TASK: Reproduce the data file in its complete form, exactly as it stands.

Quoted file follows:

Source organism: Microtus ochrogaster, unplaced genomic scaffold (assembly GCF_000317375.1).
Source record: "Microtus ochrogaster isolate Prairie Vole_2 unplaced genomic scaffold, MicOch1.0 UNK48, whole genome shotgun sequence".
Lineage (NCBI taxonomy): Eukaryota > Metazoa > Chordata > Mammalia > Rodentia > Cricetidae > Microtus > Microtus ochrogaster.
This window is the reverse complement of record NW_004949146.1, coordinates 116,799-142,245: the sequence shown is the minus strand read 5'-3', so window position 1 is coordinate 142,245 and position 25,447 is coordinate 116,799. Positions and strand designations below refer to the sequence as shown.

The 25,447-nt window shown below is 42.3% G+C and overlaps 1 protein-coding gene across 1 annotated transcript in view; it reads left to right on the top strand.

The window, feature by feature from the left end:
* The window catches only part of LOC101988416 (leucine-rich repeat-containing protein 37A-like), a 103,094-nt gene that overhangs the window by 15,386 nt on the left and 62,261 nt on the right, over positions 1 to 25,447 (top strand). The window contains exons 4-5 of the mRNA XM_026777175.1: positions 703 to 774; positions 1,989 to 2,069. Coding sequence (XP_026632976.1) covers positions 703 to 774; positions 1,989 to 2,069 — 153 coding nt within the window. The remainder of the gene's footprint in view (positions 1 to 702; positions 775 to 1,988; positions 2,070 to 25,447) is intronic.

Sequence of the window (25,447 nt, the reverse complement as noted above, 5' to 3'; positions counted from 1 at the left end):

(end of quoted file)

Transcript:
Source organism: Microtus ochrogaster, unplaced genomic scaffold (assembly GCF_000317375.1).
Source record: "Microtus ochrogaster isolate Prairie Vole_2 unplaced genomic scaffold, MicOch1.0 UNK48, whole genome shotgun sequence".
Lineage (NCBI taxonomy): Eukaryota > Metazoa > Chordata > Mammalia > Rodentia > Cricetidae > Microtus > Microtus ochrogaster.
This window is the reverse complement of record NW_004949146.1, coordinates 116,799-142,245: the sequence shown is the minus strand read 5'-3', so window position 1 is coordinate 142,245 and position 25,447 is coordinate 116,799. Positions and strand designations below refer to the sequence as shown.

The 25,447-nt window shown below is 42.3% G+C and overlaps 1 protein-coding gene across 1 annotated transcript in view; it reads left to right on the top strand.

The window, feature by feature from the left end:
* The window catches only part of LOC101988416 (leucine-rich repeat-containing protein 37A-like), a 103,094-nt gene that overhangs the window by 15,386 nt on the left and 62,261 nt on the right, over positions 1 to 25,447 (top strand). The window contains exons 4-5 of the mRNA XM_026777175.1: positions 703 to 774; positions 1,989 to 2,069. Coding sequence (XP_026632976.1) covers positions 703 to 774; positions 1,989 to 2,069 — 153 coding nt within the window. The remainder of the gene's footprint in view (positions 1 to 702; positions 775 to 1,988; positions 2,070 to 25,447) is intronic.

Sequence of the window (25,447 nt, the reverse complement as noted above, 5' to 3'; positions counted from 1 at the left end):